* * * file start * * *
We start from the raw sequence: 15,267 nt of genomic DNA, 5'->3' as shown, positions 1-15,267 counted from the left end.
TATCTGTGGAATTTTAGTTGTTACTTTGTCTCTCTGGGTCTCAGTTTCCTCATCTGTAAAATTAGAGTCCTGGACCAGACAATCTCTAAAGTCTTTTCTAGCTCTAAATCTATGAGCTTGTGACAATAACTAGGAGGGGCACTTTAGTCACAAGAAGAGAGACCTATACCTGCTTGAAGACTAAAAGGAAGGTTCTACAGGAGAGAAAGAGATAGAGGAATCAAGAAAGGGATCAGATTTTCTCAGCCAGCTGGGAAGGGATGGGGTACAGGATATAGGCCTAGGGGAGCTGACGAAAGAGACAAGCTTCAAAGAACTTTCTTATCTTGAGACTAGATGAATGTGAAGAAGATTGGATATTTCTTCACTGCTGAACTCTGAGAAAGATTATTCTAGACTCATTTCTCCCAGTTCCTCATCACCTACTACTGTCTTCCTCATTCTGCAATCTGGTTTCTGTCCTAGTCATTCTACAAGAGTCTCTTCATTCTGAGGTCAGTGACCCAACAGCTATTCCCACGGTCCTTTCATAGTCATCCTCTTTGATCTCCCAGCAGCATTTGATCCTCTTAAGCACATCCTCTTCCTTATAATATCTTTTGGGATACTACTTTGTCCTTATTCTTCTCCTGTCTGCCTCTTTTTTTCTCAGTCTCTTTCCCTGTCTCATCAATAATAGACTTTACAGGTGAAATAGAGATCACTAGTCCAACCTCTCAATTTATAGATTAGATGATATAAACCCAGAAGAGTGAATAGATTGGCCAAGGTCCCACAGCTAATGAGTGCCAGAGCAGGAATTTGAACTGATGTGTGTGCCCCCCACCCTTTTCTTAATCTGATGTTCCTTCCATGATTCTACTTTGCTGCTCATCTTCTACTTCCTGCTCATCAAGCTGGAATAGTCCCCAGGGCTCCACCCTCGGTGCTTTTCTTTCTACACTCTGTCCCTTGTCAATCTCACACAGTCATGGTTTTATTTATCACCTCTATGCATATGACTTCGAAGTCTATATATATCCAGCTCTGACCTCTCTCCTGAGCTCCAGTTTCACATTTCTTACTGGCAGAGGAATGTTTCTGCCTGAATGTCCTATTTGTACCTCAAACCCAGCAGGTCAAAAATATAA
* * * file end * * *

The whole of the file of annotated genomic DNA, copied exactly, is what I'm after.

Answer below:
We start from the raw sequence: 15,267 nt of genomic DNA, 5'->3' as shown, positions 1-15,267 counted from the left end.
TATCTGTGGAATTTTAGTTGTTACTTTGTCTCTCTGGGTCTCAGTTTCCTCATCTGTAAAATTAGAGTCCTGGACCAGACAATCTCTAAAGTCTTTTCTAGCTCTAAATCTATGAGCTTGTGACAATAACTAGGAGGGGCACTTTAGTCACAAGAAGAGAGACCTATACCTGCTTGAAGACTAAAAGGAAGGTTCTACAGGAGAGAAAGAGATAGAGGAATCAAGAAAGGGATCAGATTTTCTCAGCCAGCTGGGAAGGGATGGGGTACAGGATATAGGCCTAGGGGAGCTGACGAAAGAGACAAGCTTCAAAGAACTTTCTTATCTTGAGACTAGATGAATGTGAAGAAGATTGGATATTTCTTCACTGCTGAACTCTGAGAAAGATTATTCTAGACTCATTTCTCCCAGTTCCTCATCACCTACTACTGTCTTCCTCATTCTGCAATCTGGTTTCTGTCCTAGTCATTCTACAAGAGTCTCTTCATTCTGAGGTCAGTGACCCAACAGCTATTCCCACGGTCCTTTCATAGTCATCCTCTTTGATCTCCCAGCAGCATTTGATCCTCTTAAGCACATCCTCTTCCTTATAATATCTTTTGGGATACTACTTTGTCCTTATTCTTCTCCTGTCTGCCTCTTTTTTTCTCAGTCTCTTTCCCTGTCTCATCAATAATAGACTTTACAGGTGAAATAGAGATCACTAGTCCAACCTCTCAATTTATAGATTAGATGATATAAACCCAGAAGAGTGAATAGATTGGCCAAGGTCCCACAGCTAATGAGTGCCAGAGCAGGAATTTGAACTGATGTGTGTGCCCCCCACCCTTTTCTTAATCTGATGTTCCTTCCATGATTCTACTTTGCTGCTCATCTTCTACTTCCTGCTCATCAAGCTGGAATAGTCCCCAGGGCTCCACCCTCGGTGCTTTTCTTTCTACACTCTGTCCCTTGTCAATCTCACACAGTCATGGTTTTATTTATCACCTCTATGCATATGACTTCGAAGTCTATATATATCCAGCTCTGACCTCTCTCCTGAGCTCCAGTTTCACATTTCTTACTGGCAGAGGAATGTTTCTGCCTGAATGTCCTATTTGTACCTCAAACCCAGCAGGTCAAAAATATAA